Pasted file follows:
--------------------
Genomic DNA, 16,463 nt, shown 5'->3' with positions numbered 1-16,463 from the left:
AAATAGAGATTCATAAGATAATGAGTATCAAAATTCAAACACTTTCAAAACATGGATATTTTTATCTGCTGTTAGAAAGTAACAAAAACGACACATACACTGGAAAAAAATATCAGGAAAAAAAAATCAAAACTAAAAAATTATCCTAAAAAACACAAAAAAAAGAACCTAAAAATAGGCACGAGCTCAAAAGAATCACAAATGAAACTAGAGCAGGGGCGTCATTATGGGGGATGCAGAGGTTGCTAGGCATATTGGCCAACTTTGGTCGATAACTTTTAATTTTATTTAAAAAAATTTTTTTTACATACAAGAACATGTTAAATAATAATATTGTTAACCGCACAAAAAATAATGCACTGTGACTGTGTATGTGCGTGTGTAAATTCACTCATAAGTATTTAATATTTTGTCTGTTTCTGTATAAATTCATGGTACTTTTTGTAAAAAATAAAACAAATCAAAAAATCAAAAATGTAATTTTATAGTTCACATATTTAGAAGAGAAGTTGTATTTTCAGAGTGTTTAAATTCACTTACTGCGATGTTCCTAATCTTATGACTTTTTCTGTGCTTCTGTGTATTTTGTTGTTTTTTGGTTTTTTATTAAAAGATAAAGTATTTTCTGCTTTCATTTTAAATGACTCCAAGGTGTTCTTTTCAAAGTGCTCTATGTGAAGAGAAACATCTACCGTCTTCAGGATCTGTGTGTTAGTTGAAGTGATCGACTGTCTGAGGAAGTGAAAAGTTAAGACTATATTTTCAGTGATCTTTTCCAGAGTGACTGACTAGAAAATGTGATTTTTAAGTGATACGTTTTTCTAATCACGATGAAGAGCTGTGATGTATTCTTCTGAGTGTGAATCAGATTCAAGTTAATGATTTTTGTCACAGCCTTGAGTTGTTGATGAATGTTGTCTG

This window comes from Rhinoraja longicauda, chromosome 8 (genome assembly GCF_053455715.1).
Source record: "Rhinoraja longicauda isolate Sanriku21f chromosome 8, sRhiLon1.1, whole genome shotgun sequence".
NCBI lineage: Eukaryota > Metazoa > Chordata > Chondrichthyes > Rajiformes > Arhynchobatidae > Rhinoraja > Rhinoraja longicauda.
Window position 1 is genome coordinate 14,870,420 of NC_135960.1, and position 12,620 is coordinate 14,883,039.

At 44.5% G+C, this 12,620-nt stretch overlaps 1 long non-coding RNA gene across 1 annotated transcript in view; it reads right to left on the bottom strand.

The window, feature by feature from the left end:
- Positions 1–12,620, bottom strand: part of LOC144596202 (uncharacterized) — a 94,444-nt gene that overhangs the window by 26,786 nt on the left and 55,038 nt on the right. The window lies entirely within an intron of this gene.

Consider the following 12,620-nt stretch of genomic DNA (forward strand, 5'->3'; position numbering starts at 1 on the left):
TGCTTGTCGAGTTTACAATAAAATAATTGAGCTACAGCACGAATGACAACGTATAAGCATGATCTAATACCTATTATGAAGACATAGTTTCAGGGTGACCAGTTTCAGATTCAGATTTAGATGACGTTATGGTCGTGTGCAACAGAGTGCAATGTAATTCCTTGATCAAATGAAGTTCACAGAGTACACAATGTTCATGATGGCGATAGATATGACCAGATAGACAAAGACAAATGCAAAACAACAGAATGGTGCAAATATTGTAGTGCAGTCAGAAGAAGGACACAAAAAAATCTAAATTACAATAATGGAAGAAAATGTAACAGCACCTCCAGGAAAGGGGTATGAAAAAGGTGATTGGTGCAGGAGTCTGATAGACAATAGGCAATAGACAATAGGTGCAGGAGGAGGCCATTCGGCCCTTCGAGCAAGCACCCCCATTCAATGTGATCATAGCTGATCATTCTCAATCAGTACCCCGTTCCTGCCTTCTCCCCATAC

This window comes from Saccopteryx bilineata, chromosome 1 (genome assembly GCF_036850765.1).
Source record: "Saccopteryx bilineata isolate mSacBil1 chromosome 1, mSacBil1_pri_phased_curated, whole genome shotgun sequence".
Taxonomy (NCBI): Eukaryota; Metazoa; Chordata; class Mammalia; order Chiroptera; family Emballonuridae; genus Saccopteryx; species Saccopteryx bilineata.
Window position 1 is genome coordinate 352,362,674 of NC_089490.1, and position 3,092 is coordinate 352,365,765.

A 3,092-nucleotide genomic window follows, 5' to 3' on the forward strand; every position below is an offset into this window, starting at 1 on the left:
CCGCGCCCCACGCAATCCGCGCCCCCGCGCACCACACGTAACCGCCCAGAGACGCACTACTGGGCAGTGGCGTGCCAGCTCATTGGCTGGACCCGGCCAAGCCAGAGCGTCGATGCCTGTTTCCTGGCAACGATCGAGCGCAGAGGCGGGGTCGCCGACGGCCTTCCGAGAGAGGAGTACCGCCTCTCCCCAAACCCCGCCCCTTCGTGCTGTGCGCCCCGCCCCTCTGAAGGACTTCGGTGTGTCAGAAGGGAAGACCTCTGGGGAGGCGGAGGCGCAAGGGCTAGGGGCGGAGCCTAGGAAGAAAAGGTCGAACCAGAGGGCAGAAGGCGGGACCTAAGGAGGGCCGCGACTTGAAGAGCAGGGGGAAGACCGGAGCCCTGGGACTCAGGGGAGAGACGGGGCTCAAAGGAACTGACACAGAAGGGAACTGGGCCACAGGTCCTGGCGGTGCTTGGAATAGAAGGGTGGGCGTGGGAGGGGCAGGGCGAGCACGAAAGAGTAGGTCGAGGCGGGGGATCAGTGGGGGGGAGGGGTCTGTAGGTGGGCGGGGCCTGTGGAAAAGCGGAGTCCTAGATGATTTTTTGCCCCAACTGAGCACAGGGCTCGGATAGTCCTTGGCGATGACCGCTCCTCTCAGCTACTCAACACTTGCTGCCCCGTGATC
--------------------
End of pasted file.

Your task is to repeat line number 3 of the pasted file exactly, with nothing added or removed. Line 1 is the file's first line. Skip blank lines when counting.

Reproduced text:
This window comes from Rhinoraja longicauda, chromosome 8 (genome assembly GCF_053455715.1).